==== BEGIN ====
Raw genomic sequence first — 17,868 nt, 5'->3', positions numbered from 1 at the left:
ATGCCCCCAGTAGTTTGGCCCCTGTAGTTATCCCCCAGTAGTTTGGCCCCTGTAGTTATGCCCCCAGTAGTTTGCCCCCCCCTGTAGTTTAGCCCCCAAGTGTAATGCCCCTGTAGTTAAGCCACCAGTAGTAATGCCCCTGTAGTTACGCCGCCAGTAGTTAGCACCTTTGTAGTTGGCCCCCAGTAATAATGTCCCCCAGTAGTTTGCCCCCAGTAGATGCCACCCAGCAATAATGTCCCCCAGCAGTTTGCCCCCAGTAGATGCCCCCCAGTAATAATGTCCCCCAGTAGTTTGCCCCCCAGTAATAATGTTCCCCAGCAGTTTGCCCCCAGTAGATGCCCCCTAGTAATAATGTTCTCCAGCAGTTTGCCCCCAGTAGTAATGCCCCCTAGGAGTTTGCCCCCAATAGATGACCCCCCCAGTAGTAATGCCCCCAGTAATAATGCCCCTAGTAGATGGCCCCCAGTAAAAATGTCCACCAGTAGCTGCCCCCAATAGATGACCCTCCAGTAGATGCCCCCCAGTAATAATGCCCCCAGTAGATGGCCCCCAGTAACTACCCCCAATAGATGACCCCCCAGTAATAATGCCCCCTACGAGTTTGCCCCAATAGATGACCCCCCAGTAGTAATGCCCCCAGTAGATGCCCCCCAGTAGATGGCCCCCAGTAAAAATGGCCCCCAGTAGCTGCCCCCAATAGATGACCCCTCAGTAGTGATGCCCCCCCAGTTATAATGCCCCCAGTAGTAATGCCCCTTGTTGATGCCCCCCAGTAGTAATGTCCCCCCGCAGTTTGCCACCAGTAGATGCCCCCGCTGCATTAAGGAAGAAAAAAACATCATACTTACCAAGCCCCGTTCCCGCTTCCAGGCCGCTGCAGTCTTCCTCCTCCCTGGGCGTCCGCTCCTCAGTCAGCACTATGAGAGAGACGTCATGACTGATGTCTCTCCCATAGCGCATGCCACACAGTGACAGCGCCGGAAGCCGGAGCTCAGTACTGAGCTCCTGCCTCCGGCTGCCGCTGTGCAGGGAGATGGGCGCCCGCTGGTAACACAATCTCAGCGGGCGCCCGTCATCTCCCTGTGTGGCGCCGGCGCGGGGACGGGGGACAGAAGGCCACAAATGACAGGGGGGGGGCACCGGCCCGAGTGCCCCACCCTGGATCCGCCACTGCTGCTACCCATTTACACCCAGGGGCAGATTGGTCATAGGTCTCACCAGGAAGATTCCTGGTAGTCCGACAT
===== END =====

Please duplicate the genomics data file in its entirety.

Raw genomic sequence first — 17,868 nt, 5'->3', positions numbered from 1 at the left:
ATGCCCCCAGTAGTTTGGCCCCTGTAGTTATCCCCCAGTAGTTTGGCCCCTGTAGTTATGCCCCCAGTAGTTTGCCCCCCCCTGTAGTTTAGCCCCCAAGTGTAATGCCCCTGTAGTTAAGCCACCAGTAGTAATGCCCCTGTAGTTACGCCGCCAGTAGTTAGCACCTTTGTAGTTGGCCCCCAGTAATAATGTCCCCCAGTAGTTTGCCCCCAGTAGATGCCACCCAGCAATAATGTCCCCCAGCAGTTTGCCCCCAGTAGATGCCCCCCAGTAATAATGTCCCCCAGTAGTTTGCCCCCCAGTAATAATGTTCCCCAGCAGTTTGCCCCCAGTAGATGCCCCCTAGTAATAATGTTCTCCAGCAGTTTGCCCCCAGTAGTAATGCCCCCTAGGAGTTTGCCCCCAATAGATGACCCCCCCAGTAGTAATGCCCCCAGTAATAATGCCCCTAGTAGATGGCCCCCAGTAAAAATGTCCACCAGTAGCTGCCCCCAATAGATGACCCTCCAGTAGATGCCCCCCAGTAATAATGCCCCCAGTAGATGGCCCCCAGTAACTACCCCCAATAGATGACCCCCCAGTAATAATGCCCCCTACGAGTTTGCCCCAATAGATGACCCCCCAGTAGTAATGCCCCCAGTAGATGCCCCCCAGTAGATGGCCCCCAGTAAAAATGGCCCCCAGTAGCTGCCCCCAATAGATGACCCCTCAGTAGTGATGCCCCCCCAGTTATAATGCCCCCAGTAGTAATGCCCCTTGTTGATGCCCCCCAGTAGTAATGTCCCCCCGCAGTTTGCCACCAGTAGATGCCCCCGCTGCATTAAGGAAGAAAAAAACATCATACTTACCAAGCCCCGTTCCCGCTTCCAGGCCGCTGCAGTCTTCCTCCTCCCTGGGCGTCCGCTCCTCAGTCAGCACTATGAGAGAGACGTCATGACTGATGTCTCTCCCATAGCGCATGCCACACAGTGACAGCGCCGGAAGCCGGAGCTCAGTACTGAGCTCCTGCCTCCGGCTGCCGCTGTGCAGGGAGATGGGCGCCCGCTGGTAACACAATCTCAGCGGGCGCCCGTCATCTCCCTGTGTGGCGCCGGCGCGGGGACGGGGGACAGAAGGCCACAAATGACAGGGGGGGGGCACCGGCCCGAGTGCCCCACCCTGGATCCGCCACTGCTGCTACCCATTTACACCCAGGGGCAGATTGGTCATAGGTCTCACCAGGAAGATTCCTGGTAGTCCGACAT